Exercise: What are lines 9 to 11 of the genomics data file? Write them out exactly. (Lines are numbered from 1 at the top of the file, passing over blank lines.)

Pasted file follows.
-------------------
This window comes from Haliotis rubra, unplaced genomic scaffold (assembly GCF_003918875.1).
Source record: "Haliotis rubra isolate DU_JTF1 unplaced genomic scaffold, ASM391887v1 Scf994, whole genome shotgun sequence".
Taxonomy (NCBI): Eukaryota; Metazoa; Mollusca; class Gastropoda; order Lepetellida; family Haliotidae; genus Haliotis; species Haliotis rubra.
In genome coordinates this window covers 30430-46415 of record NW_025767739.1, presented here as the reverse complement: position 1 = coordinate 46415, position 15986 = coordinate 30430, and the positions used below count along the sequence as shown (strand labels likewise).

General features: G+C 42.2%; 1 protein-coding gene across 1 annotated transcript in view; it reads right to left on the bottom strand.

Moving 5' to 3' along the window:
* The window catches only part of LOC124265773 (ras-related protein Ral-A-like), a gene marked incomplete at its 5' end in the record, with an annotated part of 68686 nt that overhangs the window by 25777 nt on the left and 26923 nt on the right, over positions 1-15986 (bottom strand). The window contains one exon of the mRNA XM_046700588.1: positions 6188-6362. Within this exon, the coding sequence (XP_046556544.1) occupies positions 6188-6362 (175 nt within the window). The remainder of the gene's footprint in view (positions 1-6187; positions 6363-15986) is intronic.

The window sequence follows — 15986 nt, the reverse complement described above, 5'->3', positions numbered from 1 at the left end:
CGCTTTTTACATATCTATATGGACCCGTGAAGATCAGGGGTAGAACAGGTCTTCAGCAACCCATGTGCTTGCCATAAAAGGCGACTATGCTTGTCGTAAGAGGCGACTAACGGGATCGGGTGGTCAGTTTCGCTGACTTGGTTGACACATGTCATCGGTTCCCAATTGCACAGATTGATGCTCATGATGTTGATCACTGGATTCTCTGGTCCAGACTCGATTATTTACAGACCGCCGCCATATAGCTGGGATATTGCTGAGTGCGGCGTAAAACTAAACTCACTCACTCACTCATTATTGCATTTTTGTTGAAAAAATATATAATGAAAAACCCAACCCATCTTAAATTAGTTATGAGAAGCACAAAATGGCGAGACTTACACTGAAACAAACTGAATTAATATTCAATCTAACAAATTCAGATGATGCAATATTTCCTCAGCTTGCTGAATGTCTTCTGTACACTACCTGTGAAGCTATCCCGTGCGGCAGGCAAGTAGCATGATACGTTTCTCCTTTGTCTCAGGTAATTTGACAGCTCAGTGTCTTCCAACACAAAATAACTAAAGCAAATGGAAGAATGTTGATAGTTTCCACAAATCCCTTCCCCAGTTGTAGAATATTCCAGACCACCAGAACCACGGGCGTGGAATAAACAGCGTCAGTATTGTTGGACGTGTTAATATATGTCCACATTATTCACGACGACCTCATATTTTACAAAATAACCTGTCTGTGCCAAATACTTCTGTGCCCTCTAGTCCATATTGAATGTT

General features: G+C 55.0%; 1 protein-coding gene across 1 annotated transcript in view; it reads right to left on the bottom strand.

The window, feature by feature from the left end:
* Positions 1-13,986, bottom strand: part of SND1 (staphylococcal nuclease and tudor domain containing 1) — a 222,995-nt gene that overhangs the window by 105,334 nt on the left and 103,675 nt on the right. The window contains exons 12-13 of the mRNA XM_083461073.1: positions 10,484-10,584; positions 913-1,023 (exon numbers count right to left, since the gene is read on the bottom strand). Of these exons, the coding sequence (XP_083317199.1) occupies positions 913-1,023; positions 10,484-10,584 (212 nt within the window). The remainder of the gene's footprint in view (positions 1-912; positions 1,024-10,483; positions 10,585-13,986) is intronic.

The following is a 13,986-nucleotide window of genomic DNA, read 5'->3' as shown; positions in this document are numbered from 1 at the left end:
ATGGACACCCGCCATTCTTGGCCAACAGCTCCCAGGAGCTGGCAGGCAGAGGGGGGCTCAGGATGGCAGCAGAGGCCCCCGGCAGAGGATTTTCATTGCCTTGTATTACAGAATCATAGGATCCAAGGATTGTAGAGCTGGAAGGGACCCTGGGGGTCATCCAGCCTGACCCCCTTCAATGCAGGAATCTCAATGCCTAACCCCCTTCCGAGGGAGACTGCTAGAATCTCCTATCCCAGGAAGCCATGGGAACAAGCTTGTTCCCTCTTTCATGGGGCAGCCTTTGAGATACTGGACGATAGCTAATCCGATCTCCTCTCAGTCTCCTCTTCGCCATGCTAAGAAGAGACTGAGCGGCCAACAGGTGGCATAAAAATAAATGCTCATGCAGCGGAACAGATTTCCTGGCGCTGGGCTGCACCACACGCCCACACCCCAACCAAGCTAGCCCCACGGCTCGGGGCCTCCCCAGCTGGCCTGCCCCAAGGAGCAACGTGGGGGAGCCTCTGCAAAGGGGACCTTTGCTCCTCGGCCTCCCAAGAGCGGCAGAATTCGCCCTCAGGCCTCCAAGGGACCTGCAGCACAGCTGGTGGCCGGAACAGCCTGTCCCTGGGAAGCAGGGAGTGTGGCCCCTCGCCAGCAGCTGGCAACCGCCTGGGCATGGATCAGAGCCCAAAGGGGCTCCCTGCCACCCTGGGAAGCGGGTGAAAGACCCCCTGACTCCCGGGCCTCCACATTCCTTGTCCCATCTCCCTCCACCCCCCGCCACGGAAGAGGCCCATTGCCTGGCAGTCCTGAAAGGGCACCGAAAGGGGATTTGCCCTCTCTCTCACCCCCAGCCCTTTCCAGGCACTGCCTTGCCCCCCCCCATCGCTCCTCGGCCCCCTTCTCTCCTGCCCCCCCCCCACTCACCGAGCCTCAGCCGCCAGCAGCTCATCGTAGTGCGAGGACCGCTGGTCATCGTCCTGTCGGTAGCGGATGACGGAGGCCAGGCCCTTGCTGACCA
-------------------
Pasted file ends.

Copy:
CGCTTTTTACATATCTATATGGACCCGTGAAGATCAGGGGTAGAACAGGTCTTCAGCAACCCATGTGCTTGCCATAAAAGGCGACTATGCTTGTCGTAAGAGGCGACTAACGGGATCGGGTGGTCAGTTTCGCTGACTTGGTTGACACATGTCATCGGTTCCCAATTGCACAGATTGATGCTCATGATGTTGATCACTGGATTCTCTGGTCCAGACTCGATTATTTACAGACCGCCGCCATATAGCTGGGATATTGCTGAGTGCGGCGTAAAACTAAACTCACTCACTCACTCATTATTGCATTTTTGTTGAAAAAATATATAATGAAAAACCCAACCCATCTTAAATTAGTTATGAGAAGCACAAAATGGCGAGACTTACACTGAAACAAACTGAATTAATATTCAATCTAACAAATTCAGATGATGCAATATTTCCTCAGCTTGCTGAATGTCTTCTGTACACTACCTGTGAAGCTATCCCGTGCGGCAGGCAAGTAGCATGATACGTTTCTCCTTTGTCTCAGGTAATTTGACAGCTCAGTGTCTTCCAACACAAAATAACTAAAGCAAATGGAAGAATGTTGATAGTTTCCACAAATCCCTTCCCCAGTTGTAGAATATTCCAGACCACCAGAACCACGGGCGTGGAATAAACAGCGTCAGTATTGTTGGACGTGTTAATATATGTCCACATTATTCACGACGACCTCATATTTTACAAAATAACCTGTCTGTGCCAAATACTTCTGTGCCCTCTAGTCCATATTGAATGTT

General features: G+C 55.0%; 1 protein-coding gene across 1 annotated transcript in view; it reads right to left on the bottom strand.

The window, feature by feature from the left end: